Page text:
Continuous Delivery Values

I mentioned in my last post about the toolchain needing to respect the continuous delivery values. What are those values? Many of them derive from lean thinking, eXtreme Programming ideas and the book "Continuous Delivery".

Michael Wagner, a colleague and mentor of mine at Dell EMC,has described them as:

The core value is : 

Our highest priority is to satisfy the customer through early and continuous delivery of valuable software


The principles are:

  • The process for releasing/deploying software MUST be repeatable and reliable
  • Automate Everything down to bare metal
  • If something’s difficult or painful, do it more often
  • Keep EVERYTHING in source control
  • Done means “released”
  • Build quality in
  • Everyone has responsibility for the release process
  • Improve Continuously

The Practices are:

  • Build binaries (or image, or containers, or any artifact that will be deployed) only once, promote many
  • Use precisely the same mechanism to deploy to every environment
  • Smoke test your deployment
  • Organizational policy is implemented as automated steps in the pipeline
  • If anything fails, stop the line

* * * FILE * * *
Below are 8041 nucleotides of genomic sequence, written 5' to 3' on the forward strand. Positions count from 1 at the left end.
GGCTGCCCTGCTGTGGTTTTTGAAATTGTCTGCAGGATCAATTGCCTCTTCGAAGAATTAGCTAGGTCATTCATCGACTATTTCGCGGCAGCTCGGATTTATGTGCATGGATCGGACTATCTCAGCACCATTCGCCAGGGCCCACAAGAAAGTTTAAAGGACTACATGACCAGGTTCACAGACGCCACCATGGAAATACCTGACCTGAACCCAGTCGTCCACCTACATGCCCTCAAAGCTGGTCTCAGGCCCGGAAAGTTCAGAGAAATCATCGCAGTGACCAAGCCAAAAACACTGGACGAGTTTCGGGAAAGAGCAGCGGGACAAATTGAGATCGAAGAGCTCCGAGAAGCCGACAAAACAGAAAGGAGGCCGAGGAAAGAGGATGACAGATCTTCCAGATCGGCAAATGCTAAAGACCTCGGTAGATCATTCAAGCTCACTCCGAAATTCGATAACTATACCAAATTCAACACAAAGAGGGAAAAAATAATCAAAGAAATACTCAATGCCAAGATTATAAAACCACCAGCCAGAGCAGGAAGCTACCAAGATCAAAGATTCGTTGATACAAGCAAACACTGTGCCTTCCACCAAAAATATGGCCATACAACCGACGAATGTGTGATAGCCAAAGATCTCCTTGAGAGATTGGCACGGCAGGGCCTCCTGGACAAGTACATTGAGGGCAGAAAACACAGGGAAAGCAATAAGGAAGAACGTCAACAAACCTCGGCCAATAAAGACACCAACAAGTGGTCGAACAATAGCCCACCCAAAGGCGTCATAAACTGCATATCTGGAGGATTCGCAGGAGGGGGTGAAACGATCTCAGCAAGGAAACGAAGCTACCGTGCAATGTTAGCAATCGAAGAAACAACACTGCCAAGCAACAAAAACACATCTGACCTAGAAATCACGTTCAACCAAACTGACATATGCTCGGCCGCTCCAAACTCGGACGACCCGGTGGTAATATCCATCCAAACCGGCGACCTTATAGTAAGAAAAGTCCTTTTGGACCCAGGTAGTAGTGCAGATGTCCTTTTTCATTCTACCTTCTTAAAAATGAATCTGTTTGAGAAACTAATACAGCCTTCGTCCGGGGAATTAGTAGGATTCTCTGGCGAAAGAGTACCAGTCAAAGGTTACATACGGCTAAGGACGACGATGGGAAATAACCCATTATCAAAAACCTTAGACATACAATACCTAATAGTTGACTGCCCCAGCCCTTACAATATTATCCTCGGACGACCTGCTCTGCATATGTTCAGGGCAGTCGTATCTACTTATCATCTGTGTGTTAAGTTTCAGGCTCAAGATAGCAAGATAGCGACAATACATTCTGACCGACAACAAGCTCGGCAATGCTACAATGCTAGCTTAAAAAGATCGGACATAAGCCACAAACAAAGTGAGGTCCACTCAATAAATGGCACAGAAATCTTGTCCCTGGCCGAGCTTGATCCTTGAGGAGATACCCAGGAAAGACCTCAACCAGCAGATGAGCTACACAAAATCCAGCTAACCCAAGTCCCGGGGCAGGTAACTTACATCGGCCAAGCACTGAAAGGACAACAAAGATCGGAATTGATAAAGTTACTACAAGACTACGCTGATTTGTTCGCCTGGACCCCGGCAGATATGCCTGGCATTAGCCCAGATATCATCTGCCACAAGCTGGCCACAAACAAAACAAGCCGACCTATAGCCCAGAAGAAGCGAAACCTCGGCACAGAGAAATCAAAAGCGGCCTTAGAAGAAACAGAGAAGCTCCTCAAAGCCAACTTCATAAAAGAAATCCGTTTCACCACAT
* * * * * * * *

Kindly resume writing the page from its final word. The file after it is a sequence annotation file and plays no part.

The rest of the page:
Guidelines for selecting tools for continuous delivery toolchains

If the tool you use does not support continuous delivery values, you're going to have a bad time implementing CI/CD with fully automated pipelines.

Here are some rules for the road:

  1. The first rule is: Don't select your toolchain until you have designed the pipeline you want to have
  2. Every action or configuration can become code in source control so you can version things and get an audit trail on changes
  3. Everything that can be invoked or configured has an automation end point through command line or APIs
  4. Every command line can return zero for success or non zero for failures
  5. If you have to log in to a UI to be able to configure or execute something, you're going down the wrong path -  Your CI/CD tools (like Jenkins) is your user, not humans.
  6. Queues should be avoidable: if you can only do one task at a time, but you have multiple builds that need to use the tool, you'll have a queue. The tool should be able to support parallel work by multiple pipelines or any other support for avoiding such queuing - as long as it enables pipelines to run faster, not slower, but still give all the feedback you need into the pipeline.
  7. Results should be easily visible in the pipeline, or importable via API or command line: You need to be able to see the results easily in the pipeline log so that you can easily understand pipeline issues without going through different teams and tools.